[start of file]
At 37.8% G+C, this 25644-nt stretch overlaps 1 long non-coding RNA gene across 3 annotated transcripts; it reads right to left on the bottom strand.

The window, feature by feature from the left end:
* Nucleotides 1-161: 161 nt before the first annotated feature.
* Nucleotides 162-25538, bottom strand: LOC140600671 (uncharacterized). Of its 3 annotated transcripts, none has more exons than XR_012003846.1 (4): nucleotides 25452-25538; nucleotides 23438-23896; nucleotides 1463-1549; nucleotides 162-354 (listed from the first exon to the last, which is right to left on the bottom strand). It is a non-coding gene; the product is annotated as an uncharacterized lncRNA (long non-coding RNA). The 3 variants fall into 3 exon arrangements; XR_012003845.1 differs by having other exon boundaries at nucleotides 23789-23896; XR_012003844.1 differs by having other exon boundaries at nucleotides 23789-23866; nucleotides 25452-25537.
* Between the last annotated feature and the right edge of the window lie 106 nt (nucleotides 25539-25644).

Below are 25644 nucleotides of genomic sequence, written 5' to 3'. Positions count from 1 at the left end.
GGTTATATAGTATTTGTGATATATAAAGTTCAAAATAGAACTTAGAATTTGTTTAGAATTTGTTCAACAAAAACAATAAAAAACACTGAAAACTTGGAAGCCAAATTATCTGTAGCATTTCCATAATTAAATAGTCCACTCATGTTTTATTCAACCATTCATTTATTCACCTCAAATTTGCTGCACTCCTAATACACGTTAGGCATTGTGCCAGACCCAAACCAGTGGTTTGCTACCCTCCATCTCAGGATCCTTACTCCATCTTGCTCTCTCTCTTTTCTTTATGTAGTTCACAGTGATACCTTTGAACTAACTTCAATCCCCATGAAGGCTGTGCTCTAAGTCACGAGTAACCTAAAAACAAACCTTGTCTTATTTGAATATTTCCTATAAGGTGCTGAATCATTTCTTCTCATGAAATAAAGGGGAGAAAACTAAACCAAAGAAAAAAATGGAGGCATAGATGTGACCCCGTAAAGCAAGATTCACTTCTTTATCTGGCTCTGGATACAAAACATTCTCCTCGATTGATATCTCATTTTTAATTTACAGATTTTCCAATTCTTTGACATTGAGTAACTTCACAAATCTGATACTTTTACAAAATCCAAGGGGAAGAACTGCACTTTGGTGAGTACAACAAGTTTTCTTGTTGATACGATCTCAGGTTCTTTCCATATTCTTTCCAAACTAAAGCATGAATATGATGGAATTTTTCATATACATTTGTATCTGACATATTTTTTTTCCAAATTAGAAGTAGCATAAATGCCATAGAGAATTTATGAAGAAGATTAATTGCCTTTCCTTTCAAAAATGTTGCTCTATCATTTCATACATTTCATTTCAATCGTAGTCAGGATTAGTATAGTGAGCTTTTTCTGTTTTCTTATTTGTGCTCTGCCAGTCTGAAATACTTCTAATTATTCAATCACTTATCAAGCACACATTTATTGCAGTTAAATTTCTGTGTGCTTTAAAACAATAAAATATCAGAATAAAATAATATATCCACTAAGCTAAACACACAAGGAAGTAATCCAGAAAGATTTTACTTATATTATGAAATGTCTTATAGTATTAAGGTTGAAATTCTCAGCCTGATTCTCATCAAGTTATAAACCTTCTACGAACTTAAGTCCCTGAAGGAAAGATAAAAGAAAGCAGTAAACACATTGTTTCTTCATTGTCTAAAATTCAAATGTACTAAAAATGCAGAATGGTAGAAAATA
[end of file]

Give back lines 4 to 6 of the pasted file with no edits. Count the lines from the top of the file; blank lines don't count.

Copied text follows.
* Nucleotides 162-25538, bottom strand: LOC140600671 (uncharacterized). Of its 3 annotated transcripts, none has more exons than XR_012003846.1 (4): nucleotides 25452-25538; nucleotides 23438-23896; nucleotides 1463-1549; nucleotides 162-354 (listed from the first exon to the last, which is right to left on the bottom strand). It is a non-coding gene; the product is annotated as an uncharacterized lncRNA (long non-coding RNA). The 3 variants fall into 3 exon arrangements; XR_012003845.1 differs by having other exon boundaries at nucleotides 23789-23896; XR_012003844.1 differs by having other exon boundaries at nucleotides 23789-23866; nucleotides 25452-25537.
* Between the last annotated feature and the right edge of the window lie 106 nt (nucleotides 25539-25644).

Below are 25644 nucleotides of genomic sequence, written 5' to 3'. Positions count from 1 at the left end.